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Divided by a common language - a light hearted look at linguistic differences across the Atlantic

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by Val Boyko, Coach and Intercultural Specialist

The Irish writer George Bernard Shaw once said: 'England and America are two countries divided by a common language' Most English speaking people don't realize how great the differences are between British English and American English. I certainly didn't until I moved to the US over 10 years ago. That was when I was surprised to discover that we do speak a different language. Did you know that there are over 4000 words in everyday use in the United States that are not in British English? That's a lot! Words like bleachers, busboy, podiatrist, odometer, valance and, one of my favorites, rutabaga were all completely foreign to me.

When I read the quote from George Bernard Shaw I started to wonder about how these differences had come about, and what impact they have on communications between the British and Americans today. Are we still two countries divided by a common language?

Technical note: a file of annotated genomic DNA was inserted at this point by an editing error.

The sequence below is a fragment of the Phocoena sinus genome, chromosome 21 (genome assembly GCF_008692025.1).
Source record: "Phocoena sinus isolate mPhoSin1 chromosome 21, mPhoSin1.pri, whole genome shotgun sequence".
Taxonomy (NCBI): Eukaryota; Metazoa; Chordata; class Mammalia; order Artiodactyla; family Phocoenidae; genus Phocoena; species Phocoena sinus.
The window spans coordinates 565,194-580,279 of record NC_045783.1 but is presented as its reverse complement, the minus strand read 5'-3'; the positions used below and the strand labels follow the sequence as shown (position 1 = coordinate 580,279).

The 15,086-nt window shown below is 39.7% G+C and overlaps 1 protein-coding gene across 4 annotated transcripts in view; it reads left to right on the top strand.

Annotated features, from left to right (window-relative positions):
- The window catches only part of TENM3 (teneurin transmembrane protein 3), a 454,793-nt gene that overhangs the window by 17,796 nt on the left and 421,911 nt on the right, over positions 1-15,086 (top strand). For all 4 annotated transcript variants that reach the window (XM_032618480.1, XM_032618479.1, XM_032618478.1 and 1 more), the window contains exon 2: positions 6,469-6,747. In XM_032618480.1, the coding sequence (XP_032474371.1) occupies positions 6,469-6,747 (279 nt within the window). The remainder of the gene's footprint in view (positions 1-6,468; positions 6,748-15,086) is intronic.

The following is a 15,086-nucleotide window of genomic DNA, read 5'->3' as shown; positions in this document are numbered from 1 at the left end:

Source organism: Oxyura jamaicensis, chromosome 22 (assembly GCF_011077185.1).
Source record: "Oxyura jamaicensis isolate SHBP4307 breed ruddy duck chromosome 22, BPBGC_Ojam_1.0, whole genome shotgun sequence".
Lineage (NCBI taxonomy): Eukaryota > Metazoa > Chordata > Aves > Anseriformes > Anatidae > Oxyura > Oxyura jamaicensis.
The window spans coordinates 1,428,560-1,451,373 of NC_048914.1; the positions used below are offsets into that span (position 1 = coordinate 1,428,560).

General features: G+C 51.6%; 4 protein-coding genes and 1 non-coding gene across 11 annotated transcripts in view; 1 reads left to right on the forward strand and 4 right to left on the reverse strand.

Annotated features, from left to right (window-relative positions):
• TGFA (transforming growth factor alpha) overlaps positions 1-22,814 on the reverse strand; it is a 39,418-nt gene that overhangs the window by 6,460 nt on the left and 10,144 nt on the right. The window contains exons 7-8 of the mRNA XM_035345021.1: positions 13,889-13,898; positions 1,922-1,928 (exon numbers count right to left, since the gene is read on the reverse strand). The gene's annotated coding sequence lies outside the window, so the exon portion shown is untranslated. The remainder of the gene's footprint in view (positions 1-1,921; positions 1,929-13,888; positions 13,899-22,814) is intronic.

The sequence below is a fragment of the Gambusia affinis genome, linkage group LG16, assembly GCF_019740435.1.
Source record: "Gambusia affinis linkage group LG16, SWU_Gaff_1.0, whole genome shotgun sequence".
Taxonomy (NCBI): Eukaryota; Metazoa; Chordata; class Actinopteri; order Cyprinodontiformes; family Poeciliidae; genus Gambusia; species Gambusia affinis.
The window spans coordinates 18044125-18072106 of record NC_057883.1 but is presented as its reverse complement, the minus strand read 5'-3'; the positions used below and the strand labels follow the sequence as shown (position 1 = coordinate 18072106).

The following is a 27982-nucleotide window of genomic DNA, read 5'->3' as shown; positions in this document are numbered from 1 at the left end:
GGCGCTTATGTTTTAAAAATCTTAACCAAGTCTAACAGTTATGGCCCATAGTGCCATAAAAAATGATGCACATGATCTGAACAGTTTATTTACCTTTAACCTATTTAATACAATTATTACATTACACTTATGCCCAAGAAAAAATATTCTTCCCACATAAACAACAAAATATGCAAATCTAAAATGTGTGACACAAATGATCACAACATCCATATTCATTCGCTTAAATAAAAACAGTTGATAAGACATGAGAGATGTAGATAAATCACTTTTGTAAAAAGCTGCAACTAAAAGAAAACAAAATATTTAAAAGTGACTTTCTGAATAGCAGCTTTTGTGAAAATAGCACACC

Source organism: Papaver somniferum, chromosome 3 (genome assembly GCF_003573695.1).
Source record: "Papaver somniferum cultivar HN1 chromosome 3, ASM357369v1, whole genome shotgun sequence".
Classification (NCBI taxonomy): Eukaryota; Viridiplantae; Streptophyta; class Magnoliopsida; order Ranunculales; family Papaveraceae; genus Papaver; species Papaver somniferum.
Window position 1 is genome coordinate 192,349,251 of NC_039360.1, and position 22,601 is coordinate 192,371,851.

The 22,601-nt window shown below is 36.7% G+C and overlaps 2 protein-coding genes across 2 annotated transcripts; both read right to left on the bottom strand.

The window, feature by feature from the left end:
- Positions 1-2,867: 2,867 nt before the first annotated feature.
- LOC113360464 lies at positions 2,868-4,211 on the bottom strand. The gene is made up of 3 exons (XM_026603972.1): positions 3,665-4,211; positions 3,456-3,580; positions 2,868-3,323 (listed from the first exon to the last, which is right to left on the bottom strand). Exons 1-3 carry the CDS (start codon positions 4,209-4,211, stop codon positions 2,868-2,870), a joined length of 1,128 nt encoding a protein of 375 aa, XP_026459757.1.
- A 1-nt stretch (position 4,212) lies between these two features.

How the Divide Came About

We all know that there were settlers in the New World who came from parts of Britain. What is easy to forget is that in those days they were cut off from the folk they left behind and had no VERBAL contact. Their language became isolated and so the division of the language began. Words that have survived from this era - like 'gotten' may actually be more proper, although they sound grammatically wrong to British ears!

Over the years other nationalities settled in America, bringing their languages with them. English was the dominant language but there were also German, Dutch, Spanish and French colonies, as well as Jews speaking Yiddish and other minorities adding to the mix. New words and phrases started to be incorporated into everyday speech. For example - Did you know 'coleslaw' and 'waffle' come from Dutch? 'Coyote' from Spanish? To 'nix' something is German? A 'tush' is Yiddish? And yes, 'entrepreneur' is a French word Mr. President!

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